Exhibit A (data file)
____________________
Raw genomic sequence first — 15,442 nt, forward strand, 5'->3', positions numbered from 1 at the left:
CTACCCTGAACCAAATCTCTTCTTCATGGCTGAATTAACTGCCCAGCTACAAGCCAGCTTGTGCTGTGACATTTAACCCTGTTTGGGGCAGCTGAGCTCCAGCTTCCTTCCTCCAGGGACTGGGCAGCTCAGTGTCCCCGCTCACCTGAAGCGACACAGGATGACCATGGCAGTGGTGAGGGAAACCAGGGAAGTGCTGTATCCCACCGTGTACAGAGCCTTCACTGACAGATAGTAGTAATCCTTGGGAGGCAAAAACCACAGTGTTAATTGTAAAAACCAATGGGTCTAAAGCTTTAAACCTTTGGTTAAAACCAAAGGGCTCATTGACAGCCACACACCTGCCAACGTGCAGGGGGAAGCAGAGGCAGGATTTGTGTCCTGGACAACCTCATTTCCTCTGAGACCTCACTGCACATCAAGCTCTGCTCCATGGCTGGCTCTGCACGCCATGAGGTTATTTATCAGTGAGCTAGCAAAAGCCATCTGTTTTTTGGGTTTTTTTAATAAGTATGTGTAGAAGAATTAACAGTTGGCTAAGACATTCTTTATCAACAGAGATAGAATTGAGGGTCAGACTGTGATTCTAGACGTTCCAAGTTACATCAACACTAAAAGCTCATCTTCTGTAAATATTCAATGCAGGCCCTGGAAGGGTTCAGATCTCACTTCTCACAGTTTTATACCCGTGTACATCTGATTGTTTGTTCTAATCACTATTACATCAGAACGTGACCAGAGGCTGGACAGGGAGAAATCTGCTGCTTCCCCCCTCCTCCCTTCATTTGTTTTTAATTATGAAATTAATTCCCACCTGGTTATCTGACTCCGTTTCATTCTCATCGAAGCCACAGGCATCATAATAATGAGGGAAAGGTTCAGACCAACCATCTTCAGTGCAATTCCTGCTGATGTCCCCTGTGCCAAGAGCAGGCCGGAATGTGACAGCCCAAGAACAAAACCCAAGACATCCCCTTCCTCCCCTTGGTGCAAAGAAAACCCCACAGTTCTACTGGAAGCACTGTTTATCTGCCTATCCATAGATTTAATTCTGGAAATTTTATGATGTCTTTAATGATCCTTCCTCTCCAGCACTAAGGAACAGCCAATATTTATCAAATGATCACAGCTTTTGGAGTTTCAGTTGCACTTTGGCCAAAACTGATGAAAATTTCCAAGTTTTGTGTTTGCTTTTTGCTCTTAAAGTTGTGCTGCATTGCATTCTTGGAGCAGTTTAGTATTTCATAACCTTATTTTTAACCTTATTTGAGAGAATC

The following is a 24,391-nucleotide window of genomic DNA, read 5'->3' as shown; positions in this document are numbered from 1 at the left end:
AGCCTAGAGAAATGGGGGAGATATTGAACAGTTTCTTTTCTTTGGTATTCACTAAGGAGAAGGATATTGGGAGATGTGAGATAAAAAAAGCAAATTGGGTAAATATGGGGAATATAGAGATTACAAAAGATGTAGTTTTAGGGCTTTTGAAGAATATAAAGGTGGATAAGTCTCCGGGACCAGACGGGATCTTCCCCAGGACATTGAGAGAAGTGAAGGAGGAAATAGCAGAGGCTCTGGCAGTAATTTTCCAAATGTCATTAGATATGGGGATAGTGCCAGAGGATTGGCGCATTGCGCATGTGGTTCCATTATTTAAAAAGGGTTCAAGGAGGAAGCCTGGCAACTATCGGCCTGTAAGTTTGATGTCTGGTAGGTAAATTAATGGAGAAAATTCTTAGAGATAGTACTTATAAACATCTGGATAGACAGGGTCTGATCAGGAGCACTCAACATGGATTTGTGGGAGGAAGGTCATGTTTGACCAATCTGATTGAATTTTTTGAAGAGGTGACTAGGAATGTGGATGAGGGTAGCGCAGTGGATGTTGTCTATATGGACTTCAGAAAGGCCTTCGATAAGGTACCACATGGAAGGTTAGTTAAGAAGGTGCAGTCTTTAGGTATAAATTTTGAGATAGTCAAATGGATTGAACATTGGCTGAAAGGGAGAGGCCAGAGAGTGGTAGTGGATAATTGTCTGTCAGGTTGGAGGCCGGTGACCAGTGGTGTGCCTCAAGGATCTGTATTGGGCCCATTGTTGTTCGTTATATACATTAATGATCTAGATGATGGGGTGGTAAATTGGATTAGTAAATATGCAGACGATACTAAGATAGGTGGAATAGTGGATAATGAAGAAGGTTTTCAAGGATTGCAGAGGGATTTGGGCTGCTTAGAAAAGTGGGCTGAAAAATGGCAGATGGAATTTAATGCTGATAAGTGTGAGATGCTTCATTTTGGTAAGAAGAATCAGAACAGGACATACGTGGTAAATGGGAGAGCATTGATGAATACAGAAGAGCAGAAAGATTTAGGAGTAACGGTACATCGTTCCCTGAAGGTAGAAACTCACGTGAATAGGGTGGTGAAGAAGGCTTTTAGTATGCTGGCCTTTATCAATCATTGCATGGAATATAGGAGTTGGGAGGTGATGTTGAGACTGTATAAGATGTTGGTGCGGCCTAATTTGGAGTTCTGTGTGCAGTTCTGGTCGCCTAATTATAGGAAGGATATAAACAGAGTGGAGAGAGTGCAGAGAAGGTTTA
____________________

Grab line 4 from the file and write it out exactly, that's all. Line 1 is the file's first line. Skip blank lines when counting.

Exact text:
AGCCTAGAGAAATGGGGGAGATATTGAACAGTTTCTTTTCTTTGGTATTCACTAAGGAGAAGGATATTGGGAGATGTGAGATAAAAAAAGCAAATTGGGTAAATATGGGGAATATAGAGATTACAAAAGATGTAGTTTTAGGGCTTTTGAAGAATATAAAGGTGGATAAGTCTCCGGGACCAGACGGGATCTTCCCCAGGACATTGAGAGAAGTGAAGGAGGAAATAGCAGAGGCTCTGGCAGTAATTTTCCAAATGTCATTAGATATGGGGATAGTGCCAGAGGATTGGCGCATTGCGCATGTGGTTCCATTATTTAAAAAGGGTTCAAGGAGGAAGCCTGGCAACTATCGGCCTGTAAGTTTGATGTCTGGTAGGTAAATTAATGGAGAAAATTCTTAGAGATAGTACTTATAAACATCTGGATAGACAGGGTCTGATCAGGAGCACTCAACATGGATTTGTGGGAGGAAGGTCATGTTTGACCAATCTGATTGAATTTTTTGAAGAGGTGACTAGGAATGTGGATGAGGGTAGCGCAGTGGATGTTGTCTATATGGACTTCAGAAAGGCCTTCGATAAGGTACCACATGGAAGGTTAGTTAAGAAGGTGCAGTCTTTAGGTATAAATTTTGAGATAGTCAAATGGATTGAACATTGGCTGAAAGGGAGAGGCCAGAGAGTGGTAGTGGATAATTGTCTGTCAGGTTGGAGGCCGGTGACCAGTGGTGTGCCTCAAGGATCTGTATTGGGCCCATTGTTGTTCGTTATATACATTAATGATCTAGATGATGGGGTGGTAAATTGGATTAGTAAATATGCAGACGATACTAAGATAGGTGGAATAGTGGATAATGAAGAAGGTTTTCAAGGATTGCAGAGGGATTTGGGCTGCTTAGAAAAGTGGGCTGAAAAATGGCAGATGGAATTTAATGCTGATAAGTGTGAGATGCTTCATTTTGGTAAGAAGAATCAGAACAGGACATACGTGGTAAATGGGAGAGCATTGATGAATACAGAAGAGCAGAAAGATTTAGGAGTAACGGTACATCGTTCCCTGAAGGTAGAAACTCACGTGAATAGGGTGGTGAAGAAGGCTTTTAGTATGCTGGCCTTTATCAATCATTGCATGGAATATAGGAGTTGGGAGGTGATGTTGAGACTGTATAAGATGTTGGTGCGGCCTAATTTGGAGTTCTGTGTGCAGTTCTGGTCGCCTAATTATAGGAAGGATATAAACAGAGTGGAGAGAGTGCAGAGAAGGTTTA